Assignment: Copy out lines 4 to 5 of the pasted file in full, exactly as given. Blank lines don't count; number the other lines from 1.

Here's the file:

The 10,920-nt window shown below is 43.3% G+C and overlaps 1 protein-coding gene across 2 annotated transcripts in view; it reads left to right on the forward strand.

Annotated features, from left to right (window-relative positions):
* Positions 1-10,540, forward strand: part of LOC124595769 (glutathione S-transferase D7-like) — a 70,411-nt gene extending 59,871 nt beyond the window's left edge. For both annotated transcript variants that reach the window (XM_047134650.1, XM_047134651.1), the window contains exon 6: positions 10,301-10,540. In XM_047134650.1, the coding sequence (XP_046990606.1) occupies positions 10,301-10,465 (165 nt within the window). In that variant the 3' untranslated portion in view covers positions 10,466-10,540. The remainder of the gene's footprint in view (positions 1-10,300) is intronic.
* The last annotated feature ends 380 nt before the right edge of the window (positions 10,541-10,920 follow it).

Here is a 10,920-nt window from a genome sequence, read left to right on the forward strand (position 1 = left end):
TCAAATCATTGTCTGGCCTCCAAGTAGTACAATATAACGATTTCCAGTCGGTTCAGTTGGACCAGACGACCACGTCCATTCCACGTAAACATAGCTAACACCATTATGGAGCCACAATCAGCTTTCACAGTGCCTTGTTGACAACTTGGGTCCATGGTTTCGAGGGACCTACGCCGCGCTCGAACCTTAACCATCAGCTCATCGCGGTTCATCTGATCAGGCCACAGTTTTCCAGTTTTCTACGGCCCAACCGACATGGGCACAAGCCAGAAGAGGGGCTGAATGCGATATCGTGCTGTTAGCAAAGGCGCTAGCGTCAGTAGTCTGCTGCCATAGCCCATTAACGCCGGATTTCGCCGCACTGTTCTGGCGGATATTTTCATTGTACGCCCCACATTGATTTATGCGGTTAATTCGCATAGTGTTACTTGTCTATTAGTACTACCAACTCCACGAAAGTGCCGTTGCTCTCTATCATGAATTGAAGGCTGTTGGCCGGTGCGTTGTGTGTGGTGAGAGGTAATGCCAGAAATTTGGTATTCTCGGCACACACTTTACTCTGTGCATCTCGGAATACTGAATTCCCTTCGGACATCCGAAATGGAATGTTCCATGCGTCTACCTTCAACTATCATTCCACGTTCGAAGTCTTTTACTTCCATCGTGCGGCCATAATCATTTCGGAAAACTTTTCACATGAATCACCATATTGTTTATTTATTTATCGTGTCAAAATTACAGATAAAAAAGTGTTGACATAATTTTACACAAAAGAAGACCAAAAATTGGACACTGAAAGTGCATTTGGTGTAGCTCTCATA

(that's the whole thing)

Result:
* The last annotated feature ends 380 nt before the right edge of the window (positions 10,541-10,920 follow it).

Here is a 10,920-nt window from a genome sequence, read left to right on the forward strand (position 1 = left end):